14:44  

Meeting of the Parliament 22 January 2015 : Thursday, January 22, 2015
3. Jim Eadie (Edinburgh Southern) (SNP)

To ask the Scottish Government what steps it is taking to promote training and skills development in the road haulage industry. (S4O-03933)



Meeting of the Parliament 22 January 2015 : Thursday, January 22, 2015
Jim Eadie

I thank the cabinet secretary for that answer, but is she aware that there is currently a shortage of drivers for heavy goods vehicles? There are companies that want to recruit young people but which do not have the funds and support to train them, and there are young people who would relish the opportunity to work in the sector. Therefore, what more can the Scottish Government do to ensure that its modern apprenticeship scheme is properly aligned with the needs of the logistics sector, and that schools and careers guidance are fully engaged in making young people aware of the opportunities that exist? Will she meet me and other interested MSPs to discuss a skills academy to bring together education and training providers and the industry to address the needs of the sector?



Meeting of the Parliament 22 January 2015 : Thursday, January 22, 2015
4. Jim Eadie (Edinburgh Southern) (SNP)

To ask the First Minister what steps the Scottish Government is taking to reduce the incidence of type 2 diabetes among children and adolescents. (S4F-02538)



Meeting of the Parliament 22 January 2015 : Thursday, January 22, 2015
Jim Eadie

Given that one in seven children in Scotland are now classed as either obese or overweight, I welcome the priority that is being placed on measures to prevent more children from being diagnosed with type 2 diabetes. What more can be done to encourage school pupils to become healthy and more active by promoting cycle lessons, walking to and from school and putting greater emphasis in the curriculum on physical education and healthy eating? What more can be done to provide a determined and concerted focus in our most deprived areas?



Meeting of the Parliament 22 January 2015 : Thursday, January 22, 2015
Jim Eadie (Edinburgh Southern) (SNP)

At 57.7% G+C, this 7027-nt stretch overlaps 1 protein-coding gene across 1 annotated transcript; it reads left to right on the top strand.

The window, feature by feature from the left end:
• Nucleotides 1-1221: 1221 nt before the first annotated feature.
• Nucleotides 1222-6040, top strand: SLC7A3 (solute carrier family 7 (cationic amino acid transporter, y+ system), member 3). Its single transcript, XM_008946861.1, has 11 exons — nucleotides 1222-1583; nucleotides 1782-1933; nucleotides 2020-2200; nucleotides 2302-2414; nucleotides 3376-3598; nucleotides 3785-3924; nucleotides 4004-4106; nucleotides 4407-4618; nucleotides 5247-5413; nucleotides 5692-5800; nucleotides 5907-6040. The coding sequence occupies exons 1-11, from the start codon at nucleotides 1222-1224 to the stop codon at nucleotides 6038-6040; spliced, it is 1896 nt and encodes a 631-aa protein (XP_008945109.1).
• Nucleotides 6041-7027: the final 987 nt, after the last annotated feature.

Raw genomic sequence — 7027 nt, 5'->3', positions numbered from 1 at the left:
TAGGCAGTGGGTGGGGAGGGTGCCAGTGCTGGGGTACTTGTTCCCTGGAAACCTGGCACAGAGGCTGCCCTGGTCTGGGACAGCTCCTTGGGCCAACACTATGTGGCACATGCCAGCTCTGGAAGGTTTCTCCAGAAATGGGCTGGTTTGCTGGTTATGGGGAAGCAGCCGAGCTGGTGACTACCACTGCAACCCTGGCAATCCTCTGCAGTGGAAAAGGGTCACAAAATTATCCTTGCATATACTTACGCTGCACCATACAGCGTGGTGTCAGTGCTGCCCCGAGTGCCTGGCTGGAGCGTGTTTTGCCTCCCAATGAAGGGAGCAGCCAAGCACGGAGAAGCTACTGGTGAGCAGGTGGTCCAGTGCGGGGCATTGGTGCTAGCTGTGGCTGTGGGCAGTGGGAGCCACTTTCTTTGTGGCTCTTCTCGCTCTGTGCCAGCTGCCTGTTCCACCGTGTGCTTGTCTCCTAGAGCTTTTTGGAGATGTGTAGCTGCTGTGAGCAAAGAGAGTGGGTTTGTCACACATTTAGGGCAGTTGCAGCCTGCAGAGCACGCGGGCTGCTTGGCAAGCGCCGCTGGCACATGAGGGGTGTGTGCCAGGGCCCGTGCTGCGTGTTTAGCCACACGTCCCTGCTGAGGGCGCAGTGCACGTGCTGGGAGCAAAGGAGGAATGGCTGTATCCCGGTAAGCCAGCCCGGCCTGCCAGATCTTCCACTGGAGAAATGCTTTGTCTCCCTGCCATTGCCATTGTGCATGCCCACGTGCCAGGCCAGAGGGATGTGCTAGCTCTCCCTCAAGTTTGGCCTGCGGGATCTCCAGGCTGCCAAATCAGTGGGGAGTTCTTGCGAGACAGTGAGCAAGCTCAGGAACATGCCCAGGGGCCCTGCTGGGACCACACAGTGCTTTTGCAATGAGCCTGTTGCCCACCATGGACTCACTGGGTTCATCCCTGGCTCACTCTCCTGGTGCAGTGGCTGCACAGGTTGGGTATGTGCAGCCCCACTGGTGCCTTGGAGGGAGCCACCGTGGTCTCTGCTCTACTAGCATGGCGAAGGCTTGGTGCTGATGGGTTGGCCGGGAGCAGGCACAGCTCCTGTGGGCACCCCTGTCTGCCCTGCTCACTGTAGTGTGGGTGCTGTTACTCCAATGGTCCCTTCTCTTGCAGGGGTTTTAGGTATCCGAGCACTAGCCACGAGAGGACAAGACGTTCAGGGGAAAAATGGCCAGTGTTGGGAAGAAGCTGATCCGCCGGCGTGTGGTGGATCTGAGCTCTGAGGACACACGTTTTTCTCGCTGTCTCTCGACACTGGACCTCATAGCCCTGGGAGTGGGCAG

I am delighted to follow that speech by Johann Lamont and I welcome her constructive tone.

The first line of the Government’s motion refers to

“ensuring that Scotland’s NHS remains in public hands and free at the point of need”.

There is broad agreement on the importance of that point, not just in the chamber, but across the whole of Scottish society. I hope that whatever other disagreements we may have this afternoon, we can maintain that all-party consensus on the need for a publicly owned and funded NHS.

The Scottish Government has returned our NHS to its founding principle of providing free healthcare at the point of delivery by abolishing prescription charges—of course that is the point at which the consensus breaks down. That is an achievement of the Government, and I am proud of it. We have also returned the NHS to its founding principle of providing free healthcare at the point of delivery by vastly increasing—by over a million—the number of people who are registered with an NHS dentist.

The Scottish Government has invested in our NHS by increasing the NHS Scotland resource budget in real terms by 4.6 per cent and by pledging to protect the budget in every year of this Parliament and the next. That pledge was reiterated by the First Minister only last week in response to a question that I asked.

This Government has expanded the health service by ensuring that there are more staff working in it than ever before. One illustration of that is the 173 per cent increase in accident and emergency consultants, from 75 in September 2006 to 207 in September 2014.